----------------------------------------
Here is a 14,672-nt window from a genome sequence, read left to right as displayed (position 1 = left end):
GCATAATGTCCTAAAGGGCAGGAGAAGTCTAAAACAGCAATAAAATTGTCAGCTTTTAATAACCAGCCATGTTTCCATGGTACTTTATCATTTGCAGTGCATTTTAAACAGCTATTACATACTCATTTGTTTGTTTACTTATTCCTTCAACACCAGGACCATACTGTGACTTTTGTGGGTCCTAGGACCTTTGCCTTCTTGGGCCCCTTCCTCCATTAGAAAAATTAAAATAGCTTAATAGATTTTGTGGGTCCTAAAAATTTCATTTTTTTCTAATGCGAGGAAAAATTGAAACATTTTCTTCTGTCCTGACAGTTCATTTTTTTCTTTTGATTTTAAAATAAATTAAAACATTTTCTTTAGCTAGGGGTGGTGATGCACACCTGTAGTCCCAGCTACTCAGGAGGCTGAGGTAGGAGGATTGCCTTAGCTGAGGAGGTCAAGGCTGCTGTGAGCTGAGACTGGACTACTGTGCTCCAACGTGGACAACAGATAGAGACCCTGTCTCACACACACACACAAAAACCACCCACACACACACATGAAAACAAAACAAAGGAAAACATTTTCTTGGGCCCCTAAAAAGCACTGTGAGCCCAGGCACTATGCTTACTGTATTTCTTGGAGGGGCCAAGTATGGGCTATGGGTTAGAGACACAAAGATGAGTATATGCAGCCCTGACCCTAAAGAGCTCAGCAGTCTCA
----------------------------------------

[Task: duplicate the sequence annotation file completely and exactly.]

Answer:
Here is a 14,672-nt window from a genome sequence, read left to right as displayed (position 1 = left end):
GCATAATGTCCTAAAGGGCAGGAGAAGTCTAAAACAGCAATAAAATTGTCAGCTTTTAATAACCAGCCATGTTTCCATGGTACTTTATCATTTGCAGTGCATTTTAAACAGCTATTACATACTCATTTGTTTGTTTACTTATTCCTTCAACACCAGGACCATACTGTGACTTTTGTGGGTCCTAGGACCTTTGCCTTCTTGGGCCCCTTCCTCCATTAGAAAAATTAAAATAGCTTAATAGATTTTGTGGGTCCTAAAAATTTCATTTTTTTCTAATGCGAGGAAAAATTGAAACATTTTCTTCTGTCCTGACAGTTCATTTTTTTCTTTTGATTTTAAAATAAATTAAAACATTTTCTTTAGCTAGGGGTGGTGATGCACACCTGTAGTCCCAGCTACTCAGGAGGCTGAGGTAGGAGGATTGCCTTAGCTGAGGAGGTCAAGGCTGCTGTGAGCTGAGACTGGACTACTGTGCTCCAACGTGGACAACAGATAGAGACCCTGTCTCACACACACACACAAAAACCACCCACACACACACATGAAAACAAAACAAAGGAAAACATTTTCTTGGGCCCCTAAAAAGCACTGTGAGCCCAGGCACTATGCTTACTGTATTTCTTGGAGGGGCCAAGTATGGGCTATGGGTTAGAGACACAAAGATGAGTATATGCAGCCCTGACCCTAAAGAGCTCAGCAGTCTCA